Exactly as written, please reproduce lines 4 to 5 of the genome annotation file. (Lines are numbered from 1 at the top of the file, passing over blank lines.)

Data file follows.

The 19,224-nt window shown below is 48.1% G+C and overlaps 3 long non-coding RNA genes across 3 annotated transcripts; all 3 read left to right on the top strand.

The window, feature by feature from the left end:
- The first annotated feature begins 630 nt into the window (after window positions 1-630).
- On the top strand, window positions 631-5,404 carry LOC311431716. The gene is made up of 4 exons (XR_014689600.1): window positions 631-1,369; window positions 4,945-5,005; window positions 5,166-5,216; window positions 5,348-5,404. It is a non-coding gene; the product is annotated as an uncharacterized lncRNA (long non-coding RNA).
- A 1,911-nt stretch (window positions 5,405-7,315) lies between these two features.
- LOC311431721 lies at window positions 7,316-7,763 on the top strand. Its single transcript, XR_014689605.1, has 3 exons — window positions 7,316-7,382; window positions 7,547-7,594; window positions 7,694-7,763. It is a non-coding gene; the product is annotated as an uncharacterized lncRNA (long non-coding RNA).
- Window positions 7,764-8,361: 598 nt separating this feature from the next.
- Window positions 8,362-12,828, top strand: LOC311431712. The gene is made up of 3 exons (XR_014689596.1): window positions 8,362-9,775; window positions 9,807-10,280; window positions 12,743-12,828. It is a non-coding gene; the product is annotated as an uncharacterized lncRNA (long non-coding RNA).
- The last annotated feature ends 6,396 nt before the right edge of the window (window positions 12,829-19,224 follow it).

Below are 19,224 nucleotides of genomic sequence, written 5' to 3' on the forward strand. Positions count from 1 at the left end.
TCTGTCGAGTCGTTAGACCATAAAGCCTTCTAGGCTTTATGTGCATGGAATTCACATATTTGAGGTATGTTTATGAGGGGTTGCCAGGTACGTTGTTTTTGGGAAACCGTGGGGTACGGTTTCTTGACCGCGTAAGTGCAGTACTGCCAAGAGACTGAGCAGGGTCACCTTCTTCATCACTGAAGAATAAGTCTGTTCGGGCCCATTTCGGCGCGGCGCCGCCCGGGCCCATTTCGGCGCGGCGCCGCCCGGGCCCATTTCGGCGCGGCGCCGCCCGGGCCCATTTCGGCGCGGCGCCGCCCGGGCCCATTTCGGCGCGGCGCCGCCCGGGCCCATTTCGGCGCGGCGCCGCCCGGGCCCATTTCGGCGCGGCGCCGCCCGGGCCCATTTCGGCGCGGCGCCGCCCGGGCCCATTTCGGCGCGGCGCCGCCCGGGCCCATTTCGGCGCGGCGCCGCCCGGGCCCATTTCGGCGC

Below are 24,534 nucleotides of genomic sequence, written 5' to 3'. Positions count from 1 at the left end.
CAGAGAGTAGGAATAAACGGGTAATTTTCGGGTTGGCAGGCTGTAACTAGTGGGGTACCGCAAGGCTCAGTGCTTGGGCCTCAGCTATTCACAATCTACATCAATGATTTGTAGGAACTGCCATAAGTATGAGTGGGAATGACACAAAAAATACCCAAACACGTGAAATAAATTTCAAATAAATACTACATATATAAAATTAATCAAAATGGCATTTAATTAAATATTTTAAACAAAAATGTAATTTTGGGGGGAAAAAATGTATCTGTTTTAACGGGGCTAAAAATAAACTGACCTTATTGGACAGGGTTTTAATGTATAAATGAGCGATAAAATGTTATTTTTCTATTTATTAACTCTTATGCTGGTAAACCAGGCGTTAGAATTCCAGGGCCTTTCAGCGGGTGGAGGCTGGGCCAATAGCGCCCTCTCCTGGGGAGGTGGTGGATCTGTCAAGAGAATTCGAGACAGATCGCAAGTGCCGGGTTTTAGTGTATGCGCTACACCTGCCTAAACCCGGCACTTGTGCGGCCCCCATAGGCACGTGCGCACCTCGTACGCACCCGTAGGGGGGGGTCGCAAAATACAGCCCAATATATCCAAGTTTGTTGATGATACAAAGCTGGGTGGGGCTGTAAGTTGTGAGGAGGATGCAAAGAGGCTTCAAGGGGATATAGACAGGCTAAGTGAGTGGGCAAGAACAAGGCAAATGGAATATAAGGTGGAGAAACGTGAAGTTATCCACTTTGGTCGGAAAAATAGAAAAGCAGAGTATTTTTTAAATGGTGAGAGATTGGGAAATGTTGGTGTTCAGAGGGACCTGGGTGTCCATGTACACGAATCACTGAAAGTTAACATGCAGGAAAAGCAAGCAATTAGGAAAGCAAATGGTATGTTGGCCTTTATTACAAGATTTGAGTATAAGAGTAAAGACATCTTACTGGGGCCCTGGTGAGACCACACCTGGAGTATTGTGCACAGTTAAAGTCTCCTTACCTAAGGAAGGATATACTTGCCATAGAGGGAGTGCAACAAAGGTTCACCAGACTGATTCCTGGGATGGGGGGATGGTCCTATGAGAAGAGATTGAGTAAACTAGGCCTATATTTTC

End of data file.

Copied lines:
- On the top strand, window positions 631-5,404 carry LOC311431716. The gene is made up of 4 exons (XR_014689600.1): window positions 631-1,369; window positions 4,945-5,005; window positions 5,166-5,216; window positions 5,348-5,404. It is a non-coding gene; the product is annotated as an uncharacterized lncRNA (long non-coding RNA).
- A 1,911-nt stretch (window positions 5,405-7,315) lies between these two features.